India’s monsoon winds trace back nearly 13 million years

Global cooling, rise of Himalayas helped stir up South Asian monsoon

Hyderabad

FIRST WIND  The strong winds that carry water-laden clouds over India every year began blowing around 12.9 million years ago, new research suggests. Monsoon rainfall often leads to heavy flooding in the country, as seen here in Hyderabad in July.

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The mighty monsoon winds that periodically bring rains that drench India first billowed around 12.9 million years ago, new research shows. The work provides the best look yet at the conditions that fostered the modern monsoon.

By examining sediments piled up around Indian Ocean islands, researchers uncovered a geologic history of the South Asian monsoon stretching back tens of millions of years. The monsoon winds began abruptly, researchers report online July 20 in Scientific Reports. That speedy start-up suggests that factors such as global cooling were at play in addition to the rise of the Himalayan mountain range, which scientists typically blame for the monsoon’s inception.

The monsoon “came on really fast, and it came on because the whole system went over a threshold, not just the Himalayas,” says study coauthor Gregor Eberli, a marine geoscientist at the University of Miami in Florida.

Rainfall during the summer monsoon season accounts for more than 70 percent of India’s annual precipitation. The temperature difference between the continent and the adjacent Indian Ocean drives the winds. During winter, warm air over the ocean rises and draws in cool air from the land to the north. In summer, the land becomes warmer and the winds flip direction.

The snow and high elevation of the Himalayas drive the temperature difference between the land and sea. But the mountains grew over tens of millions of years, making it difficult to determine exactly when conditions favorable to the monsoon began. Previous estimates ranged from around 28.7 million to 7 million years ago.

Eberli and colleagues traveled to a place where the monsoon leaves its mark: the bottom of the Indian Ocean. Monsoon winds drive currents in the ocean, which in turn carry ocean sediments across the sea. Sediment accumulates in mounds similar to snowdrifts when currents are strong. The strong currents also pull nutrients from the seafloor toward the surface, boosting biological activity that in turn draws oxygen from the water. That lower oxygen supply leaves a chemical trace in the sediments.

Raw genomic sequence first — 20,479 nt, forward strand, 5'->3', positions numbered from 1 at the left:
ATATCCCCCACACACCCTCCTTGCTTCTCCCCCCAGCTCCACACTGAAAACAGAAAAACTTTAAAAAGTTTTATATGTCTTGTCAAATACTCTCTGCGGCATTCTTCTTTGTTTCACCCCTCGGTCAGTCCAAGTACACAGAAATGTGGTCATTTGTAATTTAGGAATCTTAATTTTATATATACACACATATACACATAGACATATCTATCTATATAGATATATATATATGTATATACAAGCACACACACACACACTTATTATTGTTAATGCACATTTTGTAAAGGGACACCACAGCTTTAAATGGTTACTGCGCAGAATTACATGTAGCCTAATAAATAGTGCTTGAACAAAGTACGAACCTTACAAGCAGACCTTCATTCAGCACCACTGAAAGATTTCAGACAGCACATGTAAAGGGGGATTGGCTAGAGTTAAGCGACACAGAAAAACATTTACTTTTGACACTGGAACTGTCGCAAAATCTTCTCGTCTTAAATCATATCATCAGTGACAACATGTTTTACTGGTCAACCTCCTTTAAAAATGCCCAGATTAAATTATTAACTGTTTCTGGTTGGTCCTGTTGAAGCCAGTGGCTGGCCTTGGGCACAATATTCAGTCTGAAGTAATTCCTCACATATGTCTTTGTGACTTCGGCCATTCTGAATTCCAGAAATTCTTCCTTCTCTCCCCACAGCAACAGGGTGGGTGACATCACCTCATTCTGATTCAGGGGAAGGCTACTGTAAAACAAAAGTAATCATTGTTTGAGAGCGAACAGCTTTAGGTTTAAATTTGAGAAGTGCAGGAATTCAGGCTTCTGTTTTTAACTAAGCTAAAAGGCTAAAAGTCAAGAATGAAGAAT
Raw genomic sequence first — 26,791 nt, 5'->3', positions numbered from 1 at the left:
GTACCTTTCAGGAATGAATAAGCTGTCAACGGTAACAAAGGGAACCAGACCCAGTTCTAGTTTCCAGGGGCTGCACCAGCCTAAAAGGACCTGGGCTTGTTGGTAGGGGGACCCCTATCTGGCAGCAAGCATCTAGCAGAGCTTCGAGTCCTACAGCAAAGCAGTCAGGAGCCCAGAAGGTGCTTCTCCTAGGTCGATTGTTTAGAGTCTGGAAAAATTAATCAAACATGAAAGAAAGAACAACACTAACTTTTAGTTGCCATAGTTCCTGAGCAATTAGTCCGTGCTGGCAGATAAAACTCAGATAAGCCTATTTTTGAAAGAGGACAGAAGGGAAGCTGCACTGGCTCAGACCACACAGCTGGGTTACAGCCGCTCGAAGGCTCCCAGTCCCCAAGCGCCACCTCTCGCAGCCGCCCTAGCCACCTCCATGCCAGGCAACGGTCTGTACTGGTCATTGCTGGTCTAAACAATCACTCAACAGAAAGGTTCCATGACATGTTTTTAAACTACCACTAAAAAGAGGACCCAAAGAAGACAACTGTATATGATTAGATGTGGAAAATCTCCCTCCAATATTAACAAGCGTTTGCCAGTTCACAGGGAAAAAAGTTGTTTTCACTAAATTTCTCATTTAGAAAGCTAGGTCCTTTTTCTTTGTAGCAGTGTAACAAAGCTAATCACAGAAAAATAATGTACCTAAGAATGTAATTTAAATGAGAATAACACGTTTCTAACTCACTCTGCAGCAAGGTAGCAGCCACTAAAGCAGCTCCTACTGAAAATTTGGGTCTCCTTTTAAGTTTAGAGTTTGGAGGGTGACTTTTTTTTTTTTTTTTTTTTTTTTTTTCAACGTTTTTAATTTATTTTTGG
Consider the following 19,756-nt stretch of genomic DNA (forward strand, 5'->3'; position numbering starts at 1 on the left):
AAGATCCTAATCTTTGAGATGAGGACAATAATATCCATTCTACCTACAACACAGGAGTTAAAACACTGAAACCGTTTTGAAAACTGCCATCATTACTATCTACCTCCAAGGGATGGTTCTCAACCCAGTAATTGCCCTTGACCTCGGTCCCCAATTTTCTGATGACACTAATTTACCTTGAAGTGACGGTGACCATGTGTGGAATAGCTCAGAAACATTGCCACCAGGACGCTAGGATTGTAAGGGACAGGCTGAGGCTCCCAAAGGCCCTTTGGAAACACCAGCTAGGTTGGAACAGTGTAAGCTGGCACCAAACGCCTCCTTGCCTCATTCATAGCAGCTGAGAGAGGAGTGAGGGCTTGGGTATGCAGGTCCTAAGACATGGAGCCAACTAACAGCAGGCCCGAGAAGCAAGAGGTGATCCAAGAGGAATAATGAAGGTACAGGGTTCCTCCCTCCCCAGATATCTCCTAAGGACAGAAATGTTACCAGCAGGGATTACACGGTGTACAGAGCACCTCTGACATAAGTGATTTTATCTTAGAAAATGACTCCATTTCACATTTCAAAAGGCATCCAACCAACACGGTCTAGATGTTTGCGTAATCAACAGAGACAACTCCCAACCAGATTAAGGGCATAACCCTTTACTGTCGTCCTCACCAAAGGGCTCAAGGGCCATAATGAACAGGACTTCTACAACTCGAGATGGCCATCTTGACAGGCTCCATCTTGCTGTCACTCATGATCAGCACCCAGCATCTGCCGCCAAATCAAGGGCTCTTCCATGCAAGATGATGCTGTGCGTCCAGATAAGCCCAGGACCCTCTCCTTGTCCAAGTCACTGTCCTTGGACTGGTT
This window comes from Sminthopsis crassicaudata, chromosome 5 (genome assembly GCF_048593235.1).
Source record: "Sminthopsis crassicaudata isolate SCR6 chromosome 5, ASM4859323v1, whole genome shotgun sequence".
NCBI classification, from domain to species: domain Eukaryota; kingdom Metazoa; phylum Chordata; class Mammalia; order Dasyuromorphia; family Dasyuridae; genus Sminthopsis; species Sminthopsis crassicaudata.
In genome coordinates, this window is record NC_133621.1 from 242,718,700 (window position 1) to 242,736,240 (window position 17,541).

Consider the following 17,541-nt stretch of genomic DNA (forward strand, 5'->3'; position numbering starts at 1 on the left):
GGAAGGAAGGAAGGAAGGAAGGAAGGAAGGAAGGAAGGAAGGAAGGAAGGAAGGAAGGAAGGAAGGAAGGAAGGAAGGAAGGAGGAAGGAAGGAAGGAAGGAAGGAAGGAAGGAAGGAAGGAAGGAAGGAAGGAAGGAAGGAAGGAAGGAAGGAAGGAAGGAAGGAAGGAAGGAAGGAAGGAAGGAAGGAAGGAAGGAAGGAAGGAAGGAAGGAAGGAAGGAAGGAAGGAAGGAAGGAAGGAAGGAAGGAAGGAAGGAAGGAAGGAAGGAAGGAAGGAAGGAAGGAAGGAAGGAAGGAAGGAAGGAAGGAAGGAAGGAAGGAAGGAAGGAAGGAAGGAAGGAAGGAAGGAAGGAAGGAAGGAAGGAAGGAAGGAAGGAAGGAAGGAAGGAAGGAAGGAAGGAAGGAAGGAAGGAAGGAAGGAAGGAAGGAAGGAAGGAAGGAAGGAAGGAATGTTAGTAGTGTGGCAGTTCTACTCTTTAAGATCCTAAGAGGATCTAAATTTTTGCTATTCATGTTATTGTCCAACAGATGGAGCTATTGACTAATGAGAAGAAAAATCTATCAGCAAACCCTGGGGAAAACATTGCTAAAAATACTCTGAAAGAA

At a depth of about 500 meters below the sea surface, the researchers drilled a kilometer into the seafloor and extracted sediments dating back roughly 25 million years. A weaker precursor to the modern monsoon existed roughly 25 million years ago, the sediment data suggest. Around 12.9 million years ago, however, the winds revved up to their modern strength over the course of about 300,000 years, a relatively short time compared with the formation of the Himalayas.

The strengthening of the monsoon lines up with a period of global cooling and the growth of the polar ice caps. That climate shift may have boosted the temperature difference between the land and sea, supercharging the winds, the researchers propose.

Just because the winds were blowing doesn’t mean India was getting soaked, though, says Peter Clift, a geologist at Louisiana State University in Baton Rouge. The winds and rains are associated now, but “that might not have always been the case,” he says.


Editor’s note: This story was updated August 17, 2016, to correct the depth the researchers drilled into the seafloor.

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